Aburakame was founded by Kashiwado Yoshitaka in 2007. A former salaryman, he wanted to escape the corporate life and follow his passion of organising exhibitions and living with art and craft. He eventually found this 140-year-old building near the Asahi River in Okayama, and thus his dream was realised. Aburakame is now a thriving art space, shop and cafe specialising in contemporary pottery from all over Japan. The name Aburakame means 'oil turtle' in Japanese. It refers to the nickname of the original owner of the building, who's name Kame means turtle, and he sold oil.
Japan has a long and rich history in pottery. It is one of the oldest art forms, with different styles across the country. Okayama, for example, is home to the famous Bizen pottery, one of Japan's six ancient pottery styles. It is characterised by its reddish or brownish colours, and is neither glazed nor painted over. Contemporary ceramicists in turn are taking these time-honoured traditions and merging them with modern designs and methods to create unique new works.
Yoshitaka scours Japan for ceramicists, young and old, working with this craft in traditional or new ways. His shop and gallery holds pottery pieces by up-and-coming artisans like Kentaro Umeda, Taizo Yamamoto and Shinichiro Kanoya. Beautiful but functional, they are ideal for home use or as gifts, and favoured by people from all walks of life.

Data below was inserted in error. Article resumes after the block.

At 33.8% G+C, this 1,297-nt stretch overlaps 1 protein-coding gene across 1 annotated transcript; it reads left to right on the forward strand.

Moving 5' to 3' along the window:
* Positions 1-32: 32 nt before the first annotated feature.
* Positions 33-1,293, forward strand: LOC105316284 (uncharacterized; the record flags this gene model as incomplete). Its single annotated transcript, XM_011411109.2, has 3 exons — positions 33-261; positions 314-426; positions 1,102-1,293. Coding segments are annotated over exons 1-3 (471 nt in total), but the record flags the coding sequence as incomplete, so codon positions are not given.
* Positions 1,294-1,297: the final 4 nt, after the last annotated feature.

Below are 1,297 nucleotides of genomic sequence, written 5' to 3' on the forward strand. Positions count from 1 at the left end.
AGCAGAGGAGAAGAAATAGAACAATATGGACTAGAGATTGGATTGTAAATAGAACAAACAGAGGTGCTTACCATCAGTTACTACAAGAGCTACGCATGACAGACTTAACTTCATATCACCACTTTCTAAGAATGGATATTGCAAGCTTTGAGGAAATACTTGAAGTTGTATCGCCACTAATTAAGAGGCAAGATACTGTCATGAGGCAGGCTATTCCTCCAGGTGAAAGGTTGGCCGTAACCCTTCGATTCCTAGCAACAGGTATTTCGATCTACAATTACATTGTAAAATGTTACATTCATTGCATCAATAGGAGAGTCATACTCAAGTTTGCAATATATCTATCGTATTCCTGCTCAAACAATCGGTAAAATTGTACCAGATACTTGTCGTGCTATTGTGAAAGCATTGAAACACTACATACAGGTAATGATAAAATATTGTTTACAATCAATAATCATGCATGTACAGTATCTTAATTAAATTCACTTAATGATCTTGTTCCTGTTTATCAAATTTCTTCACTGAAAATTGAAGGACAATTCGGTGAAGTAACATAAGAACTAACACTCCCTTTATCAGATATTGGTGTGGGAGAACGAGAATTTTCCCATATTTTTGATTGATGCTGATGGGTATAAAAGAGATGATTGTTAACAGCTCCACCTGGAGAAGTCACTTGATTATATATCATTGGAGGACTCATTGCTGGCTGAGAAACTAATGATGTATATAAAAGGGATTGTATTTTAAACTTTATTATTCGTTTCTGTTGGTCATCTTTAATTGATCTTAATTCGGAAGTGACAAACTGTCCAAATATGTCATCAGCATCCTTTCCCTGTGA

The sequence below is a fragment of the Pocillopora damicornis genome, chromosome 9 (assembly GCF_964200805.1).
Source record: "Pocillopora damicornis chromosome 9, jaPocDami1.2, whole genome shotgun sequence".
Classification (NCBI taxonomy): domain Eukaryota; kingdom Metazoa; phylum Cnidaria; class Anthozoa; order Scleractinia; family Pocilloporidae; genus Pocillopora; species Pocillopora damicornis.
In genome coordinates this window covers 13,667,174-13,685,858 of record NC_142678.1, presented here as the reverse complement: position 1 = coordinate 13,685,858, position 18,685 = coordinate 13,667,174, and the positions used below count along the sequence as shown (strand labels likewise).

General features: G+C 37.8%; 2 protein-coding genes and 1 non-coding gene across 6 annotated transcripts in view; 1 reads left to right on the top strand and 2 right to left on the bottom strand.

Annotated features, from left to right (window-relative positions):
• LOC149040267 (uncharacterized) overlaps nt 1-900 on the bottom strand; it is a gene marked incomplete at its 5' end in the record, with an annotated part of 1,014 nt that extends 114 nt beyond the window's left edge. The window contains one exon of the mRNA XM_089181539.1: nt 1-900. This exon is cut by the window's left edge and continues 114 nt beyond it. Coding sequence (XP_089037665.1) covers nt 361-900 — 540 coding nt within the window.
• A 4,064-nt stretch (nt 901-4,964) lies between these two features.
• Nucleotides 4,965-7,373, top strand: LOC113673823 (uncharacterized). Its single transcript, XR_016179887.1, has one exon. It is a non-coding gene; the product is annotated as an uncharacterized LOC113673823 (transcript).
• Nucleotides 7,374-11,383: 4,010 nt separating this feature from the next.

Alongside the shop is the art space, with different exhibitions every month. Pottery lovers will appreciate the themed exhibitions, which showcase a selection of curated products and artists. For this month of May, it is children's day and the displays are fun, cute and colourful; suitable for a child's use. The upcoming exhibition is on soba choko cups, versatile bowls meant for soba noodles. Aburakame is promoting its use in various ways, whether as a phone holder or a vase. The pieces on exhibit are also for sale.
The main focus is on pottery, but Yoskhitaka also hosts fine art shows and installations. The art space has hosted established practitioners like Sabura Ota and Toshiro Yamaguchi, as well as up-and-coming artists such as Ayuko Yoshiyuki. The website and Facebook page are in Japanese only, but it should give you an idea of upcoming exhibitions and events at Aburakame.